People do not know that this face cover, body cover and head cover is the legacy of the mothers of the believers. Yes! They used to observe it all.

As I know the state of my own inner thoughts only and not anyone else’s; here is a sneak peek: yes, I did see cute boys when I went out. I did have crushes on some of the males I interacted with during school (and later, on work). I did have celebrity crushes when I used to watch movies, and to tell the truth, even a photo shopped poster of a movie glimpsed while driving by is enough to plant the seed of a crush. I used to save wallpapers of computer animated characters from video games, and yes, some of them did feature attractive men. What I did not do was share these thoughts with my friends, because I did not want to give power to them. You give power to thoughts, and they rule your consciousness. I did not want to sit with my friends and cook daily servings of crushes and infatuations. What ruled my consciousness were my own daydreams of my own made-up characters in my own fantasy world. I used to think I was merely making up stories as a writer, until something I read made me realize that I was substituting my own imaginary “ideals” for the flesh-and-blood members of the opposite sex in this world. Yes, my imagination did include attractive male characters as well. Make of that what you will, but I eventually learned not to daydream so much. I didn’t want to take my own whims and desires as my God.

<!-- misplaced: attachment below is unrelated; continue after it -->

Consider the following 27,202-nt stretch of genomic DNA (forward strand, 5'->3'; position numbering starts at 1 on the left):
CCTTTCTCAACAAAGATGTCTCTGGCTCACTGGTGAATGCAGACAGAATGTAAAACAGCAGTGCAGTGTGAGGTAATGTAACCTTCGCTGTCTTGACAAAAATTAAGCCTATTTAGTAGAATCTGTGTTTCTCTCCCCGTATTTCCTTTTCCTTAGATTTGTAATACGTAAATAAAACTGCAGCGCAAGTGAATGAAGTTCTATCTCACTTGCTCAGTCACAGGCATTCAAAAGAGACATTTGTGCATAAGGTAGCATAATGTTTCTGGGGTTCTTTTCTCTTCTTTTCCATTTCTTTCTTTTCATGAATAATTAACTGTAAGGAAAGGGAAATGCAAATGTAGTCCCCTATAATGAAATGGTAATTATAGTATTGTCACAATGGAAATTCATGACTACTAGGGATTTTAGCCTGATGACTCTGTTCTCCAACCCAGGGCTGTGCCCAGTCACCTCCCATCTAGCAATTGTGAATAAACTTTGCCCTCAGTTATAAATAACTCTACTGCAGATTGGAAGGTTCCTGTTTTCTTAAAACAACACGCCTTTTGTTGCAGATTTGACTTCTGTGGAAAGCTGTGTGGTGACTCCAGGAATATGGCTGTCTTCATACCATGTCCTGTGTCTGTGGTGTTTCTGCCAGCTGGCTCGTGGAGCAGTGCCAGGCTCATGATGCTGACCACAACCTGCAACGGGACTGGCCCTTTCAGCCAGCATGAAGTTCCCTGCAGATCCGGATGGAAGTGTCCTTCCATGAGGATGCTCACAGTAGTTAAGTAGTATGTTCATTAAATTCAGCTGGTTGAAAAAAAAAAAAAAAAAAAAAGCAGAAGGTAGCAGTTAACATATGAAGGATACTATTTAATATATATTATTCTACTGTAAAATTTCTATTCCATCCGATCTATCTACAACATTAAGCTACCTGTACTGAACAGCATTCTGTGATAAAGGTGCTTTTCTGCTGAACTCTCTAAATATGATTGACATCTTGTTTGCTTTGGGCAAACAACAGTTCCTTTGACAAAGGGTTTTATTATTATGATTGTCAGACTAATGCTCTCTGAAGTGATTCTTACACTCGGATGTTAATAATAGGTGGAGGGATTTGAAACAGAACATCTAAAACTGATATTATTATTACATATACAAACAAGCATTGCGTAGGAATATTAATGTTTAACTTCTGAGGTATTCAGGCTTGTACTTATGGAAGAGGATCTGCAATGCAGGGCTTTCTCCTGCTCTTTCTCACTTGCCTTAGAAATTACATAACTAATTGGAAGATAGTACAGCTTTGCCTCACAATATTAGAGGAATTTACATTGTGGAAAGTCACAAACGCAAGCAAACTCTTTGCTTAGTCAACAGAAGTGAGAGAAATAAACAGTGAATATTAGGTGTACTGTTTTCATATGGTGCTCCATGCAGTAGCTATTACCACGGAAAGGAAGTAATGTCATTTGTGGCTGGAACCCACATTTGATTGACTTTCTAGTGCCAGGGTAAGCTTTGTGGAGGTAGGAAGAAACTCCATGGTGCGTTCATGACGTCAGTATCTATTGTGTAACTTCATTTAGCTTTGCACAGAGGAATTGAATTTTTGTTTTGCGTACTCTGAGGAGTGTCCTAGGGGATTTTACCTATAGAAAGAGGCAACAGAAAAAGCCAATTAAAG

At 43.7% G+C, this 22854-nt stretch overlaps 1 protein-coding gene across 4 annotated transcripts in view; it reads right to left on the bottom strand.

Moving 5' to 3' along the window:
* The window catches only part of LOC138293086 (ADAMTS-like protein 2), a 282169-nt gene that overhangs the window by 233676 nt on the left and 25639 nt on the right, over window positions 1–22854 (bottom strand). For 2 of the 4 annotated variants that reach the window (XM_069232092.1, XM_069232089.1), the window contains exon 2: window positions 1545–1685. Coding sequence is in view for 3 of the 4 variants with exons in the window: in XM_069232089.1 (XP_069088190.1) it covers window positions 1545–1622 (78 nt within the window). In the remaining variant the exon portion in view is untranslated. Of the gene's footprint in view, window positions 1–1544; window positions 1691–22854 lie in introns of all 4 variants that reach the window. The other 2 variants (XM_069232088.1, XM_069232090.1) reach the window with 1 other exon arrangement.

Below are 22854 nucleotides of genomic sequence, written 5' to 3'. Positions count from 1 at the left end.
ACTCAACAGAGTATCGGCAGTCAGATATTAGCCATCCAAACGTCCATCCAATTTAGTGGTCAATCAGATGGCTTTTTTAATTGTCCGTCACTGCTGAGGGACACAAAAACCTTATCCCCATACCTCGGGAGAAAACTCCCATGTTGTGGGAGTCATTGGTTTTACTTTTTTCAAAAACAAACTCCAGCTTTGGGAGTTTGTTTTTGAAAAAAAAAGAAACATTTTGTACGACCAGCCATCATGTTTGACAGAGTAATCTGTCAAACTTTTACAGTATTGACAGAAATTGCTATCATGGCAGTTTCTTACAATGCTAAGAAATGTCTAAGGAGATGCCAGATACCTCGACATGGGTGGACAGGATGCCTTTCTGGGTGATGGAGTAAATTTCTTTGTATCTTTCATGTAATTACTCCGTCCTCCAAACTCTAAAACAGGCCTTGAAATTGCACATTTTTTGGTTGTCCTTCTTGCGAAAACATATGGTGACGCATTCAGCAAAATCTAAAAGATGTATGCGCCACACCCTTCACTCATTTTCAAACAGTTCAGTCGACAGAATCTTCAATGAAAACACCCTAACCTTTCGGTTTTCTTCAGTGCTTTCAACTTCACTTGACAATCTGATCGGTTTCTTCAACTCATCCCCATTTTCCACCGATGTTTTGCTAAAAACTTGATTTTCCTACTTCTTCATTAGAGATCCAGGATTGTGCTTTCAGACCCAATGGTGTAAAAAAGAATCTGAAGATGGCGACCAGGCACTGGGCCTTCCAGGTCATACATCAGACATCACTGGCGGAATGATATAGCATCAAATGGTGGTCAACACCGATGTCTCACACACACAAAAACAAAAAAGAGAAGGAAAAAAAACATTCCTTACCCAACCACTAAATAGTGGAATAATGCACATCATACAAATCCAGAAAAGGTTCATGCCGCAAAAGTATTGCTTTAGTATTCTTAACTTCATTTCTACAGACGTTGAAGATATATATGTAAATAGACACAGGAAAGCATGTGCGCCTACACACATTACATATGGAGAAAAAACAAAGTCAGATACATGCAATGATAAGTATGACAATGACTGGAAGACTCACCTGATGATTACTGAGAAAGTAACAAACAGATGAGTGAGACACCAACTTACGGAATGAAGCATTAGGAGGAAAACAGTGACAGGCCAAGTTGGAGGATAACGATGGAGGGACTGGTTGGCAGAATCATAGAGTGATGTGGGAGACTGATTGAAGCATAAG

2. Hijabis have nothing to hide. Sure, there’s the girl who will use her head cover to hide her earphones while she listens to music in a packed college classroom. There’s the girl who will use the same method to cheat in exams. Yes, I am coming to the juicy part: there are females who wear face cover to hide their identity so that they can engage with males in pre-marital or extra-marital relations, or as I mentioned in the conversation in the beginning of the article, they do it in order to sell their bodies. People do not know that this face cover, body cover and head cover is the legacy of the mothers of the believers. Yes! They used to observe it all.